Author(s): Ajah LO, Iyoke CA, Nkwo PO, Nwakoby B, Ezeonu P
Abstract Share this page
Abstract BACKGROUND: The perception and prevalence of domestic violence (DV) in rural areas is poorly understood; the result is that most efforts at eradicating this harmful practice are concentrated in urban areas. The objective of the study was to compare the burden and perception of DV among women living in rural and urban Igbo communities of southeast Nigeria. METHODS: This was a comparative, cross-sectional study of women residing in rural and urban communities in Enugu, Nigeria, who had gathered for an annual religious meeting from August 1-7, 2011. Data analysis involved descriptive and inferential statistics and was conducted with the Statistical Package for Social Sciences, software version 17.0, at a 95\% level of confidence. RESULTS: A total of 836 women who met the eligibility criteria participated in the survey. Of these, 376 were from Okpanku, a rural community, while 460 were from Ogui Nike, an urban community. The prevalence of DV among rural women was significantly higher than that among urban women (97\% versus 81\%, P<0.001). In particular, the prevalence of physical violence was significantly higher among rural women than among urban women (37.2\% versus 23.5\%; P=0.05). In contrast, rural and urban women did not differ significantly in the proportions that had experienced psychological or sexual violence. The proportion of women who believed that DV was excusable was significantly higher among rural dwellers than among urban dwellers (58.5\% versus 29.6\%; P=0.03). CONCLUSION: The burden of DV against women may be higher in rural communities than in urban communities in southeast Nigeria. More rural women perceived DV as excusable; this finding suggests that factors that sustain DV could be strong in rural areas. A comprehensive program to curb DV in this area may need to significantly involve the rural areas.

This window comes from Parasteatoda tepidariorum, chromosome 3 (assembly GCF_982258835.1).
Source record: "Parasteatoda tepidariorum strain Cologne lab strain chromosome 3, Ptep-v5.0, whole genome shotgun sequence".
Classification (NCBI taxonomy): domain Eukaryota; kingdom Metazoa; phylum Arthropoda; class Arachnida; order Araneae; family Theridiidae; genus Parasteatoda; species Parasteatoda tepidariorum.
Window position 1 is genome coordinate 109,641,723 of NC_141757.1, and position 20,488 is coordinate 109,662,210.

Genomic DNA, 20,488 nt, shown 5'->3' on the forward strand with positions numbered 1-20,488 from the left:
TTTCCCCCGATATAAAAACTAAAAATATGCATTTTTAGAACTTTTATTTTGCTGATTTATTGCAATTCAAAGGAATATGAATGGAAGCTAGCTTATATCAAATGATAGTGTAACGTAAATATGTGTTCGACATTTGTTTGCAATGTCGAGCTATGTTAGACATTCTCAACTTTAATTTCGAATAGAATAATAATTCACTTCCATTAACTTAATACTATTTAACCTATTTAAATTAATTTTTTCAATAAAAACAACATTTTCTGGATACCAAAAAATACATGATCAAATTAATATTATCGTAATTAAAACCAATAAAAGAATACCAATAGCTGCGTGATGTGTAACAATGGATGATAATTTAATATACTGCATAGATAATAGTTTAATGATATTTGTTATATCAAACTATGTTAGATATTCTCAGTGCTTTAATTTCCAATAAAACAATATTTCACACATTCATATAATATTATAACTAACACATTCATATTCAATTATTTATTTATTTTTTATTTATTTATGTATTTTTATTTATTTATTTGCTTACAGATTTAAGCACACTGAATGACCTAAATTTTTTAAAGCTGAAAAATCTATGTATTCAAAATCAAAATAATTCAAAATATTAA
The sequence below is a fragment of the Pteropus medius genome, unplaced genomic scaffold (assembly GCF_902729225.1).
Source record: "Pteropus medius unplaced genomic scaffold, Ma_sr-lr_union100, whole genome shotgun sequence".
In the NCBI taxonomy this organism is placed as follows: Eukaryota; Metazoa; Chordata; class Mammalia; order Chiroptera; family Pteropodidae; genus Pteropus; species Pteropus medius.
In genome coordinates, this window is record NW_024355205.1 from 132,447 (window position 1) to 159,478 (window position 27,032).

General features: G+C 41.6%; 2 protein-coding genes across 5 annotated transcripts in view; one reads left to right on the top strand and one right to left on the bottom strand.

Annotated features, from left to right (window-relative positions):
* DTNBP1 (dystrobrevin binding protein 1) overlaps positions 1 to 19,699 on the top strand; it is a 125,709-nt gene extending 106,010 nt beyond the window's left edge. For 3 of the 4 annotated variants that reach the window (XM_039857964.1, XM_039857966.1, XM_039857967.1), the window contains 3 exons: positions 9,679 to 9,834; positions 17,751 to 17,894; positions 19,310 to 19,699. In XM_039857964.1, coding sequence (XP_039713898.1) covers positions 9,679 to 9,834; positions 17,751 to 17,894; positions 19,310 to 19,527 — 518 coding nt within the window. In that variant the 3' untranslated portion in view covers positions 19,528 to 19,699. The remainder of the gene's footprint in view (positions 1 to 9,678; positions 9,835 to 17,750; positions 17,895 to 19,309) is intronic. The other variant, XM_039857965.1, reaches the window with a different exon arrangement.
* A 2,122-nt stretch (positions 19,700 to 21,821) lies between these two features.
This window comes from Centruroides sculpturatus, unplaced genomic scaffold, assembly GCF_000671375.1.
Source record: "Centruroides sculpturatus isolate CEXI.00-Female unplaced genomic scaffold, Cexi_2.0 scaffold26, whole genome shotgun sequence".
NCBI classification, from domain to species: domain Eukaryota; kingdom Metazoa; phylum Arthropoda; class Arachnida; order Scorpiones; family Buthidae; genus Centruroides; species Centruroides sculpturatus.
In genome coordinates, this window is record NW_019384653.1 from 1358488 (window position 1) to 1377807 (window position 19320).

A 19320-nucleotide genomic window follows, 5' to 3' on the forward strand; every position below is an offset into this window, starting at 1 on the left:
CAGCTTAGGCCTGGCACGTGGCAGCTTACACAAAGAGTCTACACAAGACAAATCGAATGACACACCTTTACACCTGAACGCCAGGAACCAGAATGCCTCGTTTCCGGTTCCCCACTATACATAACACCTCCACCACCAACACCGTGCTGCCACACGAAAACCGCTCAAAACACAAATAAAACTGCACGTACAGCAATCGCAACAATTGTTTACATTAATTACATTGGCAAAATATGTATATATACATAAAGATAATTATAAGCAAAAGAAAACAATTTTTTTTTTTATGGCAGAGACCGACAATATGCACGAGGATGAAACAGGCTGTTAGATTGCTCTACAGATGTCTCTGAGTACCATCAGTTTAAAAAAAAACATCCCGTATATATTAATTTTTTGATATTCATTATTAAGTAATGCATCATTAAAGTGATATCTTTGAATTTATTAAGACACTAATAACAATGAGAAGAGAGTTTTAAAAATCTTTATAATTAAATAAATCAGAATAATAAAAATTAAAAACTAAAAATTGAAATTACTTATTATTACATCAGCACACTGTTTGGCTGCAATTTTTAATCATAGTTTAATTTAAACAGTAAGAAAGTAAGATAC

This article was published in Int J Womens Health
and referenced in Journal of Womens Health Care